Developing efficient photoreversible color switching systems for constructing rewritable paper is of significant practical interest owing to the potential environmental benefits including forest conservation, pollution reduction, and resource sustainability. Here we report that the color change associated with the redox chemistry of nanoparticles of Prussian blue and its analogues could be integrated with the photocatalytic activity of TiO2 nanoparticles to construct a class of new photoreversible color switching systems, which can be conveniently utilized for fabricating ink-free, light printable rewritable paper with various working colors. The current system also addresses the phase separation issue of the previous organic dye-based color switching system so that it can be conveniently applied to the surface of conventional paper to produce an ink-free light printable rewritable paper that has the same feel and appearance as the conventional paper. With its additional advantages such as excellent scalability and outstanding rewriting performance (reversibility over 80 times, legible time over 5 days, and resolution over 5 μm), this novel system can serve as an eco-friendly alternative to regular paper in meeting the increasing global needs for environment protection and resource sustainability.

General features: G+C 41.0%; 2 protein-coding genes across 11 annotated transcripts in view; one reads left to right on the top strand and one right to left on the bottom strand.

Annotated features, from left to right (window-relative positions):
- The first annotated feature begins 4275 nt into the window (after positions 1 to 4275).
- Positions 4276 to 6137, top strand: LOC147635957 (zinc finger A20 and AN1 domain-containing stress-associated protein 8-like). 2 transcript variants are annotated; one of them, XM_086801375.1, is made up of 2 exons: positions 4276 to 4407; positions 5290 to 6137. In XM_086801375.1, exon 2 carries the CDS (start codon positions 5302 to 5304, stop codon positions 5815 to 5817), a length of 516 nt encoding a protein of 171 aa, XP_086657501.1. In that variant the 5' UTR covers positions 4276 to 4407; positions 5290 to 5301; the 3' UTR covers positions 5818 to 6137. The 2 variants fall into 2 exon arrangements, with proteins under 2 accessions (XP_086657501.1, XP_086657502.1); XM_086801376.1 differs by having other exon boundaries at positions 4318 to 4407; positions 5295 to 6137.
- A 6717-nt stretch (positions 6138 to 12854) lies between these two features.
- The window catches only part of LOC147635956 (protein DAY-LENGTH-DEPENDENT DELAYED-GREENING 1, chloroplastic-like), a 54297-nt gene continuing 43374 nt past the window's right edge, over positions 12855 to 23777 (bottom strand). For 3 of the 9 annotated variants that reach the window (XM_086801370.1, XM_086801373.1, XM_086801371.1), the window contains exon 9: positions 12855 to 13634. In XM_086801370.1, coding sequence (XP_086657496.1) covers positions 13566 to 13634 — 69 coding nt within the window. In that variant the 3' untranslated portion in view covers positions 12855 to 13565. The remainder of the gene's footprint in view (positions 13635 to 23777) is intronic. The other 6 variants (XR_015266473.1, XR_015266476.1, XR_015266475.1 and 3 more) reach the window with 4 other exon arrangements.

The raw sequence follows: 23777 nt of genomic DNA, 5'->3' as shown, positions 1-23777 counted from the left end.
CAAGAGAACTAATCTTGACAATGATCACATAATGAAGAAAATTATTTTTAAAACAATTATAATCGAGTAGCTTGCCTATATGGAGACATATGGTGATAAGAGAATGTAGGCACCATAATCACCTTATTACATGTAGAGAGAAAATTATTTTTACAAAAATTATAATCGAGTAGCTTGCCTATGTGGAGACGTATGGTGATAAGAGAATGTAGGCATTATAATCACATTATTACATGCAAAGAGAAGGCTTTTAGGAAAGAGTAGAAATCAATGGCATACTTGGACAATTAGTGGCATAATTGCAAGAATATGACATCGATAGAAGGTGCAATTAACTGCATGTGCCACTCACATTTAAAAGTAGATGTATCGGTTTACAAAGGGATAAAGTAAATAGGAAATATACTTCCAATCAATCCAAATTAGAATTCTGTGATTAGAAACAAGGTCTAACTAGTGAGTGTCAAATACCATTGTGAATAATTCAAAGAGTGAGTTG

Currently, paper production and disposal have a large negative impact on the environment: paper production is a leading source of industrial pollution, discarded paper is a major component (approximately 40%) of landfills, and even recycling paper contributes to pollution due to the process of ink removal. There is also the issue of deforestation: in the US, about one-third of all harvested trees are used for paper and cardboard production.
Working to address these problems, researchers have been investigating alternatives to disposable paper. One possibility is to take advantage of the color-switching ability of certain chemicals when exposed to light, although in the past this approach has faced challenges in terms of stability, limited reversibility, high cost, toxicity, and difficulty in applying the coating to ordinary porous paper.